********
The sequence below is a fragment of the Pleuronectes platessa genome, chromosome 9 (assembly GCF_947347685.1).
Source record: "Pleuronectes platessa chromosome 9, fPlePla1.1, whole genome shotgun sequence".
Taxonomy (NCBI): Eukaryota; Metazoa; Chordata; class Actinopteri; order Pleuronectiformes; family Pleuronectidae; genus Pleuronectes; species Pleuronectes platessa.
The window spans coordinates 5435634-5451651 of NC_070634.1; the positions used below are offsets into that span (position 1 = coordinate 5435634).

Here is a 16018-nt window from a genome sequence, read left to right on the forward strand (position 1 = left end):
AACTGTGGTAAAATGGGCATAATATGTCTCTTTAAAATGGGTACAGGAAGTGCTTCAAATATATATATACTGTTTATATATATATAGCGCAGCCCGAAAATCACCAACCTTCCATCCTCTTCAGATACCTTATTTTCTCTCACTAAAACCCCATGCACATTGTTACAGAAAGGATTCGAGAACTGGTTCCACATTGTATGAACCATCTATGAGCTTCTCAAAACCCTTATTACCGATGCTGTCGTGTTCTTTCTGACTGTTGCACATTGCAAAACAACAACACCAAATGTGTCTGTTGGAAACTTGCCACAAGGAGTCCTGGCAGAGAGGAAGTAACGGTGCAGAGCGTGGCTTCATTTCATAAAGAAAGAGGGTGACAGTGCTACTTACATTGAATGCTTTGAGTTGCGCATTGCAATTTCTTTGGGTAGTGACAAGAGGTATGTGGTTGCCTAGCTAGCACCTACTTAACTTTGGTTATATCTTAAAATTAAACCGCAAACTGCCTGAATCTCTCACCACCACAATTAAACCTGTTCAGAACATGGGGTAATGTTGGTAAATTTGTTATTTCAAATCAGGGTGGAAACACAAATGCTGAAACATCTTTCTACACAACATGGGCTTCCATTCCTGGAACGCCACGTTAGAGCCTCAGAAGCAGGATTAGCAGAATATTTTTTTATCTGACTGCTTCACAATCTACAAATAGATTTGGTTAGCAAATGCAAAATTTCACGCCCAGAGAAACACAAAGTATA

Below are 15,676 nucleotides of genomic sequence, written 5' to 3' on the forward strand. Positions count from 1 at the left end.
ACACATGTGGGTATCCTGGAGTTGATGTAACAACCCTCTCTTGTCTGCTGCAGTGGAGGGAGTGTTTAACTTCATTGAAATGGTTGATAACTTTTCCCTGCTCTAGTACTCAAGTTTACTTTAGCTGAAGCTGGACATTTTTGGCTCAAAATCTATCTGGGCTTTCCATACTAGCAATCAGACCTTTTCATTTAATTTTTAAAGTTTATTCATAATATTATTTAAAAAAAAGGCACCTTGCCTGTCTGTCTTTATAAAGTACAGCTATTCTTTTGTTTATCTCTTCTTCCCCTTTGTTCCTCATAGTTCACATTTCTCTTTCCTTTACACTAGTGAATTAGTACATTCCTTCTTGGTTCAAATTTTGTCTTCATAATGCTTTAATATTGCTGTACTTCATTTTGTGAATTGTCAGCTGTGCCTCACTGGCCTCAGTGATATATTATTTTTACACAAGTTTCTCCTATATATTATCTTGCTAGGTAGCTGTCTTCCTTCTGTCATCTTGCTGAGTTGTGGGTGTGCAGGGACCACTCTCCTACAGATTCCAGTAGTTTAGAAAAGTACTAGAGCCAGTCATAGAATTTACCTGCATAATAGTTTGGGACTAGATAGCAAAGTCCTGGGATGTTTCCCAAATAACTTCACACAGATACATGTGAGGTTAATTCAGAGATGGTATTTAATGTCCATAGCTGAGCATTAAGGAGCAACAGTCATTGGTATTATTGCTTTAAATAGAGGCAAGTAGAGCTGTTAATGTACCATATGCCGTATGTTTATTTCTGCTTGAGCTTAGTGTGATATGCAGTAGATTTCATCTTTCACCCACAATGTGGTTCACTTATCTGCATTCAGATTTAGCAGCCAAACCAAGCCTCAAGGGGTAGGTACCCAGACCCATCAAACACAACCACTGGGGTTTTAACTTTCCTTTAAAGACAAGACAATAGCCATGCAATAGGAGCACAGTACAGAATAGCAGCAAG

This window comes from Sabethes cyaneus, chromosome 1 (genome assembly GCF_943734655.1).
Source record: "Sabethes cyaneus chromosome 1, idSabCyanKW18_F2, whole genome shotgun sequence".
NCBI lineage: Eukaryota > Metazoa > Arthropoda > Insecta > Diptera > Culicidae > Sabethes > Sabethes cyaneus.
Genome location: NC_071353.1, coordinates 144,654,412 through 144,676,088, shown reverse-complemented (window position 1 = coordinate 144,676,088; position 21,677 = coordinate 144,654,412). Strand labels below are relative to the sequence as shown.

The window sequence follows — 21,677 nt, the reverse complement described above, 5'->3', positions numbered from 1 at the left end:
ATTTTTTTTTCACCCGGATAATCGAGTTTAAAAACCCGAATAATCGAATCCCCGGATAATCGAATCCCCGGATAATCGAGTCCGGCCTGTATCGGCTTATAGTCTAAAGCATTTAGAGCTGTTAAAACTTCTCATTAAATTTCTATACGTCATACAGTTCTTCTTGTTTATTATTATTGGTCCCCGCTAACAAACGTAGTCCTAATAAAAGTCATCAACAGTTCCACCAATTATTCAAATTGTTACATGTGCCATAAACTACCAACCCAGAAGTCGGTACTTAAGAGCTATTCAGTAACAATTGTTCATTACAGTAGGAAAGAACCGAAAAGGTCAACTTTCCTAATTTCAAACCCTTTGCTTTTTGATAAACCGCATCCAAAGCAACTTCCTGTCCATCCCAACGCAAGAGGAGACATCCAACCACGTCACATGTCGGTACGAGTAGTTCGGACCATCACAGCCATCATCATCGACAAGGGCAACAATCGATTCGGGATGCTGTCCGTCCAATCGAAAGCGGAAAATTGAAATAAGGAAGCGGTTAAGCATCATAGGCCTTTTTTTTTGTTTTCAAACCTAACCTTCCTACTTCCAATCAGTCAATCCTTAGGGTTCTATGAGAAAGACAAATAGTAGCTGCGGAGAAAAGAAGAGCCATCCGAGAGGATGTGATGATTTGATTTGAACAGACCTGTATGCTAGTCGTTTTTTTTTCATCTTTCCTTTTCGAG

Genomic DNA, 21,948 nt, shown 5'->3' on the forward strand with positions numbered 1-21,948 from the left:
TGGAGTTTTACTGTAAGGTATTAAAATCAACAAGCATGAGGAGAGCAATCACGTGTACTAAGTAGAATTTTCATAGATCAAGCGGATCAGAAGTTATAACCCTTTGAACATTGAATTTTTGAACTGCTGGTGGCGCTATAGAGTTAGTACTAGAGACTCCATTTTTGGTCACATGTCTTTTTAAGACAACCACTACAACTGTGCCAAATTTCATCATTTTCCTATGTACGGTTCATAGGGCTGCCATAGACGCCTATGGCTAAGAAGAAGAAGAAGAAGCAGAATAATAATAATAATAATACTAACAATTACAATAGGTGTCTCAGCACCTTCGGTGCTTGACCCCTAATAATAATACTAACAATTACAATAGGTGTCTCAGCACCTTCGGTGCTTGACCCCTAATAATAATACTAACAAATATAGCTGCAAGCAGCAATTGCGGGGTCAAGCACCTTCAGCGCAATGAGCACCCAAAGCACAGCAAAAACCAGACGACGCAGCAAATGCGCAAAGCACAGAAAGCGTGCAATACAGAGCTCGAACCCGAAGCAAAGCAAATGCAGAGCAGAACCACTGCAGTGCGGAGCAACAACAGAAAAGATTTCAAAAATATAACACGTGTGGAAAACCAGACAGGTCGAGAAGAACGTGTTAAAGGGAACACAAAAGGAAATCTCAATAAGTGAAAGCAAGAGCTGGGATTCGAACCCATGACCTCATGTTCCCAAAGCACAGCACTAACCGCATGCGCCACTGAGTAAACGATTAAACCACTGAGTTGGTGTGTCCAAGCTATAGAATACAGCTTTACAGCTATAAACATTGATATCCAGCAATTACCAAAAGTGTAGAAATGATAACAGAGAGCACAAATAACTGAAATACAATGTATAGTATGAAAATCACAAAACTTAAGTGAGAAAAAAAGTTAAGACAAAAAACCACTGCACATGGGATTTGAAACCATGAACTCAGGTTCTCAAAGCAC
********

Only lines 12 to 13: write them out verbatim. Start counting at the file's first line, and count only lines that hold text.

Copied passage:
Genome location: NC_071353.1, coordinates 144,654,412 through 144,676,088, shown reverse-complemented (window position 1 = coordinate 144,676,088; position 21,677 = coordinate 144,654,412). Strand labels below are relative to the sequence as shown.

The window sequence follows — 21,677 nt, the reverse complement described above, 5'->3', positions numbered from 1 at the left end: